One of the first acts of colonisation was tree felling. Wood had many uses in the nineteenth century. It was essential for warmth, cooking, building (houses, the first bridges and so on), fencing and roofing (wooden shingles). During the gold rush the demand for timber was said to be ‘insatiable’. Timber lined shafts and drives and was consumed voraciously by steam engines. By the end of the 1860s Ballarat alone was said to consume nearly 180,000 tons of firewood, 850,000 props, 3,000,000 lathes and 7.5 million super feet of sawn timber each year! (One super foot equalled 144 cubic inches.) In the late-1880s Melbourne households burned between 350,000 and 450,000 tons of firewood each year, much of it brought into the city by rail from distant forests. The railways themselves added a huge demand for timber for railway sleepers. One by one, Victoria’s mighty forests fell to the axe. By 1900 the Warrenheip, Bungaree, Dean and Wombat forests were all classed officially as ‘ruined forest’, but the demand for timber continued. Timber getters moved on to the Otways and the forests near Warburton. Much of the felling was very wasteful. In the 1870s it was estimated that only about one-eighth of the felled timber was actually used: the rest was left on the forest floor where it became a serious bushfire hazard during the summer months.

Splitters, coloured lithograph by S T Gill, 1864
Reproduced courtesy State Library Victoria

Gill drew three splitters using axes, mallets and wedges to split logs into rough planks. In the background is a bullock wagon loaded with planks. A kettle boils on an open fire in the foreground and they have a dog for company, or perhaps to guard the camp at night. Most timber work involved hard labour and splitting logs was no exception.

Thousands of men earned a living with an axe and there were many different timber-getting jobs. They included axe men and timber cutters (both probably the same as timber getters), loggers, splitters, sleeper cutters, shingle cutters, sawyers and others. They lived and worked in primitive conditions in the forests, with almost nothing in the way of safety equipment. It was undoubtedly a dangerous occupation. Many were killed or injured by trees or branches falling on them, or by falling from trees. Summer bushfires were a particular hazard in an age before telecommunications.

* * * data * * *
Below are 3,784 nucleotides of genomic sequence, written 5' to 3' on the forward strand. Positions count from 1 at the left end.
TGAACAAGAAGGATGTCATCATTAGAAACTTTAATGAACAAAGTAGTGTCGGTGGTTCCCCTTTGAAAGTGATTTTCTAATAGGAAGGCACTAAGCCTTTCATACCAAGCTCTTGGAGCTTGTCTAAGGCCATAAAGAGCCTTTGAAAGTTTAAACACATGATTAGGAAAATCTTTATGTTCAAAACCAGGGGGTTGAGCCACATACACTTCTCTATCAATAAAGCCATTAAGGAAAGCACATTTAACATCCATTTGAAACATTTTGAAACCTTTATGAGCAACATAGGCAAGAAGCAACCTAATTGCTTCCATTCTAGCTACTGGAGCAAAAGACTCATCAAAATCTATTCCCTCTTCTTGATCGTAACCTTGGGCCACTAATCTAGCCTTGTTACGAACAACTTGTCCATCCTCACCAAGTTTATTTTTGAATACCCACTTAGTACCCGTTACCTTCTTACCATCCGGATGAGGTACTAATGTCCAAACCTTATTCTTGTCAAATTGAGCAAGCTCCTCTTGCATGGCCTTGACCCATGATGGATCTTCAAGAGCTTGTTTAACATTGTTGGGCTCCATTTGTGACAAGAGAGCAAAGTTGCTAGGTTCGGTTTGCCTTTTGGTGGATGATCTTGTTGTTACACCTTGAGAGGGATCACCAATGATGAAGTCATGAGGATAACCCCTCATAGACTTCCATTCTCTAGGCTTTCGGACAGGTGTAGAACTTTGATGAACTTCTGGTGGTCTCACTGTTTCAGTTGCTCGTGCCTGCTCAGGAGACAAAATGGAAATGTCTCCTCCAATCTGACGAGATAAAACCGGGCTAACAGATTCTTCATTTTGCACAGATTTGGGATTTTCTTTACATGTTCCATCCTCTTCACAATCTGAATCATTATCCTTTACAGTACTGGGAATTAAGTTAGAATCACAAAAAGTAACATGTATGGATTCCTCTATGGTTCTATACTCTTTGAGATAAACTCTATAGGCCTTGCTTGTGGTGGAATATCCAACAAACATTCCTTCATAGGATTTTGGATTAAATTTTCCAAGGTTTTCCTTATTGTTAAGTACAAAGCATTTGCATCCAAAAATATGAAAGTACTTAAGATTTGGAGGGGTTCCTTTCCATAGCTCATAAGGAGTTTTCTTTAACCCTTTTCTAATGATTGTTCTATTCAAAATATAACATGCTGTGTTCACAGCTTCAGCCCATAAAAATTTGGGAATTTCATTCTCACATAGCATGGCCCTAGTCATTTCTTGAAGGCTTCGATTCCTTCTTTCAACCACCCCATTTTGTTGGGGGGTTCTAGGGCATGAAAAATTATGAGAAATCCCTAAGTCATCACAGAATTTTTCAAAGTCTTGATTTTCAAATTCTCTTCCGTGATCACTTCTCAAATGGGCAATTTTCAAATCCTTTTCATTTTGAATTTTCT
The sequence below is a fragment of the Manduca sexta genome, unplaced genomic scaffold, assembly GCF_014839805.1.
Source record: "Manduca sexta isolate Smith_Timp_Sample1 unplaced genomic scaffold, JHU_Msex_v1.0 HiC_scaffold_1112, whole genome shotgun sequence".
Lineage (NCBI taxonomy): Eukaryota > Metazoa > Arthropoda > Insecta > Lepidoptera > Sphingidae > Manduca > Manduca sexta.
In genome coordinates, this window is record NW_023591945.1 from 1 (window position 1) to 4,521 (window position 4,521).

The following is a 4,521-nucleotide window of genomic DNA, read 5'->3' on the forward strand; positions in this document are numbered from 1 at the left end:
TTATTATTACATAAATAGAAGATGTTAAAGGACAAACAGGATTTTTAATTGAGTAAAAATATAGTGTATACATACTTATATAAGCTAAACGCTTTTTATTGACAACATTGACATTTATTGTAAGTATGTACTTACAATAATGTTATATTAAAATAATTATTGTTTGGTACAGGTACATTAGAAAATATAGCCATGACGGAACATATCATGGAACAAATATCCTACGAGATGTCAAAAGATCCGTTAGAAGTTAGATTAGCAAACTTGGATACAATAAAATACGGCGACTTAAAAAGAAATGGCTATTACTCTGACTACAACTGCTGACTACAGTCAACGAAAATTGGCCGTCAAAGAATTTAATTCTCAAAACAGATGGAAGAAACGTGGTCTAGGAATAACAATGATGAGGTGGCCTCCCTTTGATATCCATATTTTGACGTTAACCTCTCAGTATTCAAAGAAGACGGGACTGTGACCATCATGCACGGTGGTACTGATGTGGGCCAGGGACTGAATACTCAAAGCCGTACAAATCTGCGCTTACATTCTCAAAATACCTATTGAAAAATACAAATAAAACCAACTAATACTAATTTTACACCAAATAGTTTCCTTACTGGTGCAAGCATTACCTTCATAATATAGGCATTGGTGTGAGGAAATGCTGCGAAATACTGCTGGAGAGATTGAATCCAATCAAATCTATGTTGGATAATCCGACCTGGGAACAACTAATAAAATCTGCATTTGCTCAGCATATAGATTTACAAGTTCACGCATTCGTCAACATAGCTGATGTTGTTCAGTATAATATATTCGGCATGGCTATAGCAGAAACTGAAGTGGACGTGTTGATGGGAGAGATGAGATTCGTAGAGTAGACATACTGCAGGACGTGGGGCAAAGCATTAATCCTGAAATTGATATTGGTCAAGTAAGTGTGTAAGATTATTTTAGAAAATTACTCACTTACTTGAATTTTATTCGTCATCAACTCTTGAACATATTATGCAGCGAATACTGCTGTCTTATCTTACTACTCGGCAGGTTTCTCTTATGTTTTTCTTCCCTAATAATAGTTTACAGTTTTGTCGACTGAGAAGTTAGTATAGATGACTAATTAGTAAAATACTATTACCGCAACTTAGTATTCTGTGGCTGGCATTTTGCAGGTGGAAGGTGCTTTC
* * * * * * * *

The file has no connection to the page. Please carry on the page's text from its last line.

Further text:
Men felling Tree, Lavers Hill district, c. 1910
Reproduced courtesy Museums Victoria

Photographs like this one show the techniques used to climb tall trees for felling in stages, but at the same time, almost seem to celebrate the dangers of the job.

An axeman beside a ring-barked tree, c. 1920. Ensay district
Reproduced courtesy Museums Victoria

Loggers, Gippsland, c. 1925
Reproduced courtesy Museums Victoria

The loggers are standing on planks inserted into the tree trunk and have commenced their cut.

Victorian Alps, loggers’ hut, c. 1890-1930
Reproduced courtesy State Library Victoria

This slide shows three men outside a rough, bush hut on a hillside. The lean-to is probably a makeshift kitchen, with a wooden chimney, always a fire danger. Axes and other tools lean against the wall of the house.

Afternoon Tea, postcard, 1907. Original artist J A Turner.
Reproduced courtesy State Library Victoria

Loggers at rest for a cup of tea, their axes and other tools laid down for the moment. One is drinking from a tin cup, while the other lights his pipe. They have a billy boiling on a campfire.

Clearing at Snob’s Creek, High Country Victoria, c. 1946
Reproduced courtesy State Library Victoria

Logging techniques changed little over the years. These men are using a cross-cut saw to fell a tree in Victoria’s High Country in 1946. Although scientists were beginning to understand the importance of trees to the overall preservation of the environment, land clearing was still in full swing in this period. Soil erosion and increased salinity were two of the more serious outcomes.

Timber cutting, Powelltown Victoria, c. 1946
Reproduced courtesy State Library Victoria

This man is using an axe to chop through the trunk of a tree at some distance from the ground. He is held in place by a rope around his waist, while his boots rest on metal spikes. The axe is secured by a second rope tied to his belt.

Timber cutting, Victoria, c. 1948
Reproduced courtesy State Library Victoria

Machinery began to transform the work of timber cutting in the post-war period. Here two men are cutting a log using an American petrol motor saw. Chain saws that could be used by one person were developed after the Second World War.

Environment movement

Although land clearing remained government policy for most of the twentieth century, a growing environment movement protested at the destruction of the forests and the long-term damage this caused. A J Campbell was an early naturalist who tried, in vain, to convince government to preserve the forests. He was also one of the first to use photography to document the destruction of the environment.

Pioneer women at land clearing, the Dandenongs, 1904-7
Lantern slide, A J Campbell photographer
Reproduced courtesy Museums Victoria

A J Campbell was a committed campaigner, who used illustrated lectures to spread the word. In 1893 he presented a lecture at the Working Men’s College in Melbourne, describing his lecture as a ‘pictorial protest against the government…who were about to despoil a magnificent State Forest Resource’. Museums Victoria holds a collection of many of Campbell’s lantern slides.